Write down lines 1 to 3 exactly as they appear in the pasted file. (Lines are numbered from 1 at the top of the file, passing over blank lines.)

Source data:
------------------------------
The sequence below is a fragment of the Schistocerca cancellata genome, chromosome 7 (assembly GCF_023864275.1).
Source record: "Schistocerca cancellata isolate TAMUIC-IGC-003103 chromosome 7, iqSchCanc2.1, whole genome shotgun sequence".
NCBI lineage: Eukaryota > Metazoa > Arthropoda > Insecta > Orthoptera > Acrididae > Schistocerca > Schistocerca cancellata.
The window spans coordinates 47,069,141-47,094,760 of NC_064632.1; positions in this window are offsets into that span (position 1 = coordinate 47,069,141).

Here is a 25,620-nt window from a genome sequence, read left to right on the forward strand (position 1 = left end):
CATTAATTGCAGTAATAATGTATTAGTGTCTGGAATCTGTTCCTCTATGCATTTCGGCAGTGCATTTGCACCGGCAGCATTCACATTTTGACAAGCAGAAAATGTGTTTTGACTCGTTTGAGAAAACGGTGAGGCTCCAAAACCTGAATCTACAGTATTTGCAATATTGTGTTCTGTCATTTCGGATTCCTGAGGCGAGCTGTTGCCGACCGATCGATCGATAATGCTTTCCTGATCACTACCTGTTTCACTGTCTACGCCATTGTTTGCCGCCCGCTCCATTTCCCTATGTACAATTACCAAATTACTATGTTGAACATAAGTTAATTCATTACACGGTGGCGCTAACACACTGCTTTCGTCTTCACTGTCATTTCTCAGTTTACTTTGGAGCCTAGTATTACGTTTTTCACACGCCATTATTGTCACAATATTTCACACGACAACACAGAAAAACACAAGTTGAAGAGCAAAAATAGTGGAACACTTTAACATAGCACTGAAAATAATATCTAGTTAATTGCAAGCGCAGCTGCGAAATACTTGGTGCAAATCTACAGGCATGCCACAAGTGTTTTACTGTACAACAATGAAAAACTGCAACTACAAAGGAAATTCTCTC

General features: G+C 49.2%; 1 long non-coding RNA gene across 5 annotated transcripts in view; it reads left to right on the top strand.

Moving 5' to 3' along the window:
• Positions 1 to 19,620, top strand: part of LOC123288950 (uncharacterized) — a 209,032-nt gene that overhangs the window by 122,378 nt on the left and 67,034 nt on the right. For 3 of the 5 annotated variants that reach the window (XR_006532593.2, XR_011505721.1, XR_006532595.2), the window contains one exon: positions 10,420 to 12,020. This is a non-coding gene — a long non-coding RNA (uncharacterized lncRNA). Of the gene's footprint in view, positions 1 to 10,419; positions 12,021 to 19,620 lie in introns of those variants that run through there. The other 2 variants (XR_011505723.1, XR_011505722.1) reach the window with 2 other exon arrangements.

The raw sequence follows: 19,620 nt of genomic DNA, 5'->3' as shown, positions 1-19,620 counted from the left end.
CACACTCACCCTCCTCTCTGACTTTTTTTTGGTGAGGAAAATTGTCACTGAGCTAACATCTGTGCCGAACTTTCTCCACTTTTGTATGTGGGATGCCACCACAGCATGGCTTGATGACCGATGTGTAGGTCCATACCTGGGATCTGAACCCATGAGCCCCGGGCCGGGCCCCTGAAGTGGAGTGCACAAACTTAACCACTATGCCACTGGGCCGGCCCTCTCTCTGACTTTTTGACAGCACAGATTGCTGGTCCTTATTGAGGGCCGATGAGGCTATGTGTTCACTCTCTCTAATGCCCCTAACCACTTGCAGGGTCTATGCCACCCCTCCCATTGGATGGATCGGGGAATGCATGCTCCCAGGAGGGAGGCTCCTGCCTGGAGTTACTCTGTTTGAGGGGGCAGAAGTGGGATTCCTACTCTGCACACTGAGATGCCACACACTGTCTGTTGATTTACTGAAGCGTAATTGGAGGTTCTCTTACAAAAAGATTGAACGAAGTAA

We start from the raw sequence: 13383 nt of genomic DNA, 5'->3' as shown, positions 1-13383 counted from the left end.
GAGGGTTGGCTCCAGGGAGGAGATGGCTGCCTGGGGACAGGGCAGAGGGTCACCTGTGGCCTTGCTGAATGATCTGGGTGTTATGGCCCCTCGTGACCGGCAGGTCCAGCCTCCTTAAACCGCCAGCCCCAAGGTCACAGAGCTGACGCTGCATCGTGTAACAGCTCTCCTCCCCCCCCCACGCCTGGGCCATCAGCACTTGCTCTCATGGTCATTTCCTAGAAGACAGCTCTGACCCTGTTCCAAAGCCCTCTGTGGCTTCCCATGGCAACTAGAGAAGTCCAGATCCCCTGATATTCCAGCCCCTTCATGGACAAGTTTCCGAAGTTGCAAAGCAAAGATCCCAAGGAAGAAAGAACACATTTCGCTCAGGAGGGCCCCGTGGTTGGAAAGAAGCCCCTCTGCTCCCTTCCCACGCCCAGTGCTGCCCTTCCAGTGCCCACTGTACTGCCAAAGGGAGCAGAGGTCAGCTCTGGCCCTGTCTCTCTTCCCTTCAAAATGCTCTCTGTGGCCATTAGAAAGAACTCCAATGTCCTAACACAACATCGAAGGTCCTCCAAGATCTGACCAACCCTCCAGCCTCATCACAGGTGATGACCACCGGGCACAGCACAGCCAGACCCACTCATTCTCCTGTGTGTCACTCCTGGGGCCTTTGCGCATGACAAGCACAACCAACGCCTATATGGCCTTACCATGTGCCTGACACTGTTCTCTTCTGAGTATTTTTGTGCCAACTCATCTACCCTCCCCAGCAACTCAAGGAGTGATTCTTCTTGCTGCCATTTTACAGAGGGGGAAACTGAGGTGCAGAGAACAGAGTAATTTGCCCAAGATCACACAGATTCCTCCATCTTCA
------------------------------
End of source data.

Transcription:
The sequence below is a fragment of the Schistocerca cancellata genome, chromosome 7 (assembly GCF_023864275.1).
Source record: "Schistocerca cancellata isolate TAMUIC-IGC-003103 chromosome 7, iqSchCanc2.1, whole genome shotgun sequence".
NCBI lineage: Eukaryota > Metazoa > Arthropoda > Insecta > Orthoptera > Acrididae > Schistocerca > Schistocerca cancellata.